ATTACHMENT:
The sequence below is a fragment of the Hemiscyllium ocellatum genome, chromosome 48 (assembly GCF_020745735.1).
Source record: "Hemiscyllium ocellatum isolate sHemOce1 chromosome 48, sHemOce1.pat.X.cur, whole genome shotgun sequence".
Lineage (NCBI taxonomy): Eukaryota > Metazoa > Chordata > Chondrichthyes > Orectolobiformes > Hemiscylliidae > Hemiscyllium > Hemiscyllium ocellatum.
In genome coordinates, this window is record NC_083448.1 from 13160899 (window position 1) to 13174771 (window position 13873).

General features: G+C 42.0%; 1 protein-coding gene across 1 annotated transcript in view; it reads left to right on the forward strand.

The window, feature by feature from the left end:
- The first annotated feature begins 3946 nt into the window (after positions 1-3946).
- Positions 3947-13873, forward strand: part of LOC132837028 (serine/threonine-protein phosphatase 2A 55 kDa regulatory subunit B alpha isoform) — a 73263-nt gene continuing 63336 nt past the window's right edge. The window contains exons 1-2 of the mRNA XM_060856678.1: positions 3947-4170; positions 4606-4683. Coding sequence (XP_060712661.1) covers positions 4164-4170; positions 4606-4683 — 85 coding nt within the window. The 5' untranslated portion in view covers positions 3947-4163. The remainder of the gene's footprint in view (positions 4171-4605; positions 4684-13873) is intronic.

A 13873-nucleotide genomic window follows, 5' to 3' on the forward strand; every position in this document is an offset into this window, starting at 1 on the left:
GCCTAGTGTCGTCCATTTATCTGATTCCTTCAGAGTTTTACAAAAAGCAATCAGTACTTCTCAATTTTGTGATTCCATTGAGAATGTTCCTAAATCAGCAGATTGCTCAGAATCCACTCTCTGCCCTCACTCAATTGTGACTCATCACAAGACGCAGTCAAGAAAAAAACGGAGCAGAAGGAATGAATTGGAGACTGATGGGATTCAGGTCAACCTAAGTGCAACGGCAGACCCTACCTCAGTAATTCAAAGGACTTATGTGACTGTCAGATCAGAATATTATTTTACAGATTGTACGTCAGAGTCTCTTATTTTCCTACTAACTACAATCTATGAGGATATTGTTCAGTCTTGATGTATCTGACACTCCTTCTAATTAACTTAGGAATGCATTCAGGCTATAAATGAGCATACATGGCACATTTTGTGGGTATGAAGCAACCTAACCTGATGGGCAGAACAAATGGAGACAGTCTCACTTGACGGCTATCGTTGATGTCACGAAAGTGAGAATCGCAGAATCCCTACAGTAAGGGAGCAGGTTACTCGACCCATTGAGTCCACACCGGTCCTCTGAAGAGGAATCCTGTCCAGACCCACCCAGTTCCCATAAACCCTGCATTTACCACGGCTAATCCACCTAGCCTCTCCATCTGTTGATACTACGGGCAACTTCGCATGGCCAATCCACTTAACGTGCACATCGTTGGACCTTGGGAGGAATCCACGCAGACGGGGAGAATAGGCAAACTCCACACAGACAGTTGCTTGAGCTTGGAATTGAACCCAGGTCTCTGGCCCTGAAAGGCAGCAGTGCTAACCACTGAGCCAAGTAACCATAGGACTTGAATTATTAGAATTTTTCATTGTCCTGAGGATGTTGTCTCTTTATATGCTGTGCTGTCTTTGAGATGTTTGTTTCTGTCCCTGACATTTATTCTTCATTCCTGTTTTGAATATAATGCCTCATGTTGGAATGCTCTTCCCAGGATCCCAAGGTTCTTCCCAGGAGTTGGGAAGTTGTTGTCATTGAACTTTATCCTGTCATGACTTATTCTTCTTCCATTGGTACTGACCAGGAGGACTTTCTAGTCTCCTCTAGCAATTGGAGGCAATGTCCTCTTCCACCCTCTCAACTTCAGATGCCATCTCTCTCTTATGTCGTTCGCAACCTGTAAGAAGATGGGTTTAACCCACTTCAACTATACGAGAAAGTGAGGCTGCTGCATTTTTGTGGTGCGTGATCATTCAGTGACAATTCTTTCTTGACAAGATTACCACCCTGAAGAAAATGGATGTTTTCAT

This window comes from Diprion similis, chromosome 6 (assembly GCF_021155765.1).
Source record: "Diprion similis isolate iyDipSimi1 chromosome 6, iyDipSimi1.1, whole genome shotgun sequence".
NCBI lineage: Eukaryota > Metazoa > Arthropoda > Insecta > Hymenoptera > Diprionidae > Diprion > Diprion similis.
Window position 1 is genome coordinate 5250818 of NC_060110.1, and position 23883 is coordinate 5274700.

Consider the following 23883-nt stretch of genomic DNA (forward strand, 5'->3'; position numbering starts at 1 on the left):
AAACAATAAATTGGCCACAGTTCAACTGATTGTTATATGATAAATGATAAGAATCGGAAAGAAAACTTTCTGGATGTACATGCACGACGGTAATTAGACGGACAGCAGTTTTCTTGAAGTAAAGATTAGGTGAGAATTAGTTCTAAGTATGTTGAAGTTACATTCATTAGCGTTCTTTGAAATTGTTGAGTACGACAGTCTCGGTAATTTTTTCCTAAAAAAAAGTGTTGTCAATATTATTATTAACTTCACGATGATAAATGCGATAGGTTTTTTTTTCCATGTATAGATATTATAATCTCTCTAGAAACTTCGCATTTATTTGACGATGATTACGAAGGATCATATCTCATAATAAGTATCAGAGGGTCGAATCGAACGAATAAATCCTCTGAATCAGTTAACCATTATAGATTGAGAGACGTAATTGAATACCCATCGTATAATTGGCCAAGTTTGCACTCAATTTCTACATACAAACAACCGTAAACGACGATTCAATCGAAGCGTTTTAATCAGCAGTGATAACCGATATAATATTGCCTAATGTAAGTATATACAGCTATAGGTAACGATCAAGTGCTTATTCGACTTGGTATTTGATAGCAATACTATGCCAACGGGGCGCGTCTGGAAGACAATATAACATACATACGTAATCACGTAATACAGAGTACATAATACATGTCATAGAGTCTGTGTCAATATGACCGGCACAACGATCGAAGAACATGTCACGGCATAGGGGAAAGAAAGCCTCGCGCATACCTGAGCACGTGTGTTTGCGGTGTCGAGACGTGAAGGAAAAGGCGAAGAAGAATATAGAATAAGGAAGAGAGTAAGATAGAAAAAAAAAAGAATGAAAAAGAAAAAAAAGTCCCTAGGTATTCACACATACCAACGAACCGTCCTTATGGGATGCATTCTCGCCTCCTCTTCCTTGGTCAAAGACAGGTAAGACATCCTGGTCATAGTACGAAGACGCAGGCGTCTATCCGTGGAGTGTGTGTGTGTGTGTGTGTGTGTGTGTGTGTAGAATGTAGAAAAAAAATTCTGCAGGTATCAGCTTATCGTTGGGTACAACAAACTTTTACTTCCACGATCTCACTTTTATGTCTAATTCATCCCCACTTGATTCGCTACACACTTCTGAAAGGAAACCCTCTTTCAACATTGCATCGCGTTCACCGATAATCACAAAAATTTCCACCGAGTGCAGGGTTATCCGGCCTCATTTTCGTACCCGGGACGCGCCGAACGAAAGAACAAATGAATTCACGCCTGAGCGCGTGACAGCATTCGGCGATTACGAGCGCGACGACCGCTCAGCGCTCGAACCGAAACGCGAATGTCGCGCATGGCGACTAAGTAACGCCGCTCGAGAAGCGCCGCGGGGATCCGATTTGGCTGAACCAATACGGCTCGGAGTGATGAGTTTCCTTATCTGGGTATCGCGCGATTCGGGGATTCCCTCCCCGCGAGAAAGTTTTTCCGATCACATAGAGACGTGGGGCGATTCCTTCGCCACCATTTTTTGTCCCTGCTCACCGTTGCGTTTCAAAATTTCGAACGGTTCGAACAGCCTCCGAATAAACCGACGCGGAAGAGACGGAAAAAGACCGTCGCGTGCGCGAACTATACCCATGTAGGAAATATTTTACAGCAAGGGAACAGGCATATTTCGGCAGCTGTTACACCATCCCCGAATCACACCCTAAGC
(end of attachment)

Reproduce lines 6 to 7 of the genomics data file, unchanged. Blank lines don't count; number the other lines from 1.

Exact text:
The window, feature by feature from the left end:
- The first annotated feature begins 3946 nt into the window (after positions 1-3946).